Interoperability has become such a pervasive industry buzzword that it’s difficult to know what a company means when they say that they’re interoperable. A recent survey by Healthcare Informatics highlighted why such a straightforward concept has become so convoluted. In the results of the survey, most participants indicated that they feel that their organization is a leader in achieving functional interoperability. However, this organization-centric view highlights exactly why interoperability issues continue to plague the industry.
What does it mean to be “interoperable”?
Think back to when cell phones were beginning to become mainstream. Like me, you probably got your first cell phone and were excited by the prospect of being able to use a phone anywhere that you were instead of having to hope to be home when that important call came through. Like me, you were also probably disappointed the first time that you took that phone to a different city only to discover that it didn’t work or, even worse, it worked but you were unpleasantly surprised with high roaming charges. This is the same state that interoperability is in today.
On all sides of the health IT spectrum, everyone is claiming to be interoperable. But what they’re really claiming is the ability for you to work with the customized method that they’ve made available. An EHR vendor or healthcare organization that considers themselves interoperable isn’t taking into account that the digital health vendors on the other end are selling to multiple healthcare systems that use a variety of EHR vendors. This type of thinking forces each integration project to be point-to-point. In short, they’re all operating their own cell towers instead of working together to build a network.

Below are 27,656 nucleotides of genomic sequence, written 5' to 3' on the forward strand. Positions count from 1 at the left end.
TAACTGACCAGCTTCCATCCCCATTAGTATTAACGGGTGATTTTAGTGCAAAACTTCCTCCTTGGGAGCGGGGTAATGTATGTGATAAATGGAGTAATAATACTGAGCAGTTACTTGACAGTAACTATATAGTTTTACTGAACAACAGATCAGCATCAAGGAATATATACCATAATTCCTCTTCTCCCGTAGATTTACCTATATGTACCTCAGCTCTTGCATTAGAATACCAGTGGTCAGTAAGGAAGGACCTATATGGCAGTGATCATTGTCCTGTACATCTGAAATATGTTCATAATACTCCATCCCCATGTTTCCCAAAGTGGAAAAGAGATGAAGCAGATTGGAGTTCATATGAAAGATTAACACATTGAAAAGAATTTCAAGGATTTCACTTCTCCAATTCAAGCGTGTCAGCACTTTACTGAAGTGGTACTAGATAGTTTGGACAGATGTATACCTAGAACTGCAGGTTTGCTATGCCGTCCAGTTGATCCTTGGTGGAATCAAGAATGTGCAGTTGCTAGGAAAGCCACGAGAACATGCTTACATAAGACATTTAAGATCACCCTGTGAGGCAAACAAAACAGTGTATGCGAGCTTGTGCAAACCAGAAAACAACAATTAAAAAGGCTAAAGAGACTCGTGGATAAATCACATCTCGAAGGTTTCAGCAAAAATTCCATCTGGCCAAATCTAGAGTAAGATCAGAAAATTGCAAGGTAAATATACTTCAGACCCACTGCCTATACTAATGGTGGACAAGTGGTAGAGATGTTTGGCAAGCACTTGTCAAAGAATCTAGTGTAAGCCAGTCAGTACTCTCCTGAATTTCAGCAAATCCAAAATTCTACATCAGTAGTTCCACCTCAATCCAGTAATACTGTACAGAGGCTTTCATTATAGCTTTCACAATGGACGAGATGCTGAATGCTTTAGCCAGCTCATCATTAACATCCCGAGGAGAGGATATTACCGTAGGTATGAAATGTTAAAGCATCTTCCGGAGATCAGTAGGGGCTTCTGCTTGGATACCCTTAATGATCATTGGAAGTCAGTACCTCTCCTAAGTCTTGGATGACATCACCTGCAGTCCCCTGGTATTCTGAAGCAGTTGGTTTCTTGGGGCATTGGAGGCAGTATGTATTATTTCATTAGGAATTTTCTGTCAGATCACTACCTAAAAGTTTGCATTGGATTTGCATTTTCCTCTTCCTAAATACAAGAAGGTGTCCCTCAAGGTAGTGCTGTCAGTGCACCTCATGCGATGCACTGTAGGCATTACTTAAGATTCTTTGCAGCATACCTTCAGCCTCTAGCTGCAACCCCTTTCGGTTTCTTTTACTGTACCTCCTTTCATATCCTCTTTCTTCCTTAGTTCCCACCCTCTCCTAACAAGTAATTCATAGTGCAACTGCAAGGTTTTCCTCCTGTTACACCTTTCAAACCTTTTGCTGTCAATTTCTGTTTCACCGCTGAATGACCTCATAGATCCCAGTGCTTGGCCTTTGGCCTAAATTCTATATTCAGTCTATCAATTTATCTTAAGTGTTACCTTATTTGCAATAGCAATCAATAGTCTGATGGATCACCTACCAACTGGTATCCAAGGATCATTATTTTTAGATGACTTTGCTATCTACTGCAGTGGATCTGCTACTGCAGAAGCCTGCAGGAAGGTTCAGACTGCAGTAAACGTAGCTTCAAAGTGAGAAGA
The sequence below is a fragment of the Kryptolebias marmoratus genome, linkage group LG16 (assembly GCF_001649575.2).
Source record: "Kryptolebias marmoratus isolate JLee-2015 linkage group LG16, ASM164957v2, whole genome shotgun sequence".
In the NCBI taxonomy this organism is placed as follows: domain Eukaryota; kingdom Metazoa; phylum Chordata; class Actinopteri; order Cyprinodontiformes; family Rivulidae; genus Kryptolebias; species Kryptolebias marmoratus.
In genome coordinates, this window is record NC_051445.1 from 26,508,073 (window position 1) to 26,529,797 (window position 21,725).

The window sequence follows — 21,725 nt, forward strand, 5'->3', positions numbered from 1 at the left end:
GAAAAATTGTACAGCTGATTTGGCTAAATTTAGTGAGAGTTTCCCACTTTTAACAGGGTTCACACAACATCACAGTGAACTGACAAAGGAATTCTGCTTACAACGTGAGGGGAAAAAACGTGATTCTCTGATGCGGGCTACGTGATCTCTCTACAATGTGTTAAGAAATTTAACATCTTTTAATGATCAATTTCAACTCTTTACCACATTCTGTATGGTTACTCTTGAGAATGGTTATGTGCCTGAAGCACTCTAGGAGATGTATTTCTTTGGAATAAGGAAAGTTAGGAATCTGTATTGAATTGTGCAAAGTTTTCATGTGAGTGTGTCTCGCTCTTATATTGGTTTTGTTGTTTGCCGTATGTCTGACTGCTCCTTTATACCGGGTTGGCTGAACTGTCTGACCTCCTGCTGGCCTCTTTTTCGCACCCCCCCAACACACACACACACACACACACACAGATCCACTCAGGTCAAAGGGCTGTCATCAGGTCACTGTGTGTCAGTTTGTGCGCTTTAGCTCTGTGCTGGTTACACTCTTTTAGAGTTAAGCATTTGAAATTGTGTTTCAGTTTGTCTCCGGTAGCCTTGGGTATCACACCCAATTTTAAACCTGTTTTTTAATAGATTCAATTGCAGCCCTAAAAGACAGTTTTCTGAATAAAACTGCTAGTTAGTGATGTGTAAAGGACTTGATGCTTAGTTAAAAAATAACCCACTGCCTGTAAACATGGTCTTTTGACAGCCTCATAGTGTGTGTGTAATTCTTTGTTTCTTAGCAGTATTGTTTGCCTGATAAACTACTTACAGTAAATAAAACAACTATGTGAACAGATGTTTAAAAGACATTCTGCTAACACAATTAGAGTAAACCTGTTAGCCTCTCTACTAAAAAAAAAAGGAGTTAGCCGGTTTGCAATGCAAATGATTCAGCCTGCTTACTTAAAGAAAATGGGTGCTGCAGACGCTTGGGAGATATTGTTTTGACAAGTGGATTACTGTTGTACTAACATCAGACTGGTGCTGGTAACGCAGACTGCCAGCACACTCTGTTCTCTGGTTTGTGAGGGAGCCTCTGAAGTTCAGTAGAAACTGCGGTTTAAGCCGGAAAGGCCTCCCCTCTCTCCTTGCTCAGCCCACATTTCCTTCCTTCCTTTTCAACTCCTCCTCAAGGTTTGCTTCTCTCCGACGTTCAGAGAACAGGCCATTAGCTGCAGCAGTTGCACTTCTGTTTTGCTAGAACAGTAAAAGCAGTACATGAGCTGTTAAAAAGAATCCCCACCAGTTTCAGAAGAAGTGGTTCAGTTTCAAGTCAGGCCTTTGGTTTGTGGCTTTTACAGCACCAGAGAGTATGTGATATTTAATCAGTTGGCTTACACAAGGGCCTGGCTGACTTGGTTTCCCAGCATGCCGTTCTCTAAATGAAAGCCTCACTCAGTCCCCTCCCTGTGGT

Think holistically to solve the problem.
To be interoperable as an industry, we should be focusing on building a network between the facilities that provide patient care. It’s important to tie caregivers as closely as possible and, as patient care increasingly extends beyond the four walls of a traditional healthcare provider, enable patients to be active participants in their care. There are countless examples in technology (phone lines, fiber optic internet cables, fintech) and in public goods (roadways, sewer lines, electricity) where we’ve gained more efficiencies by building something that’s designed to be used by everyone. The mission of health IT is to enable technology that benefits the public (patients). In order to do this effectively, we need to first start with building the infrastructure that can be used across the industry, not just the infrastructure for ourselves.
At Redox, we’re working to close the healthcare interoperability gap with a platform designed to serve the entire industry–not the needs of one organization. We call our approach “networked-interoperability”. With one integration project, any healthcare organization or technology vendor can become totally interoperable with any other organization powered by Redox. We don’t believe interoperability should be a buzzword or a product differentiator, it should be a given. At Redox, we’re building the industry-wide infrastructure necessary for this vision to become reality. Once in place, it promises to provide access to data that enables smart and creative thinkers to improve healthcare for all of us.
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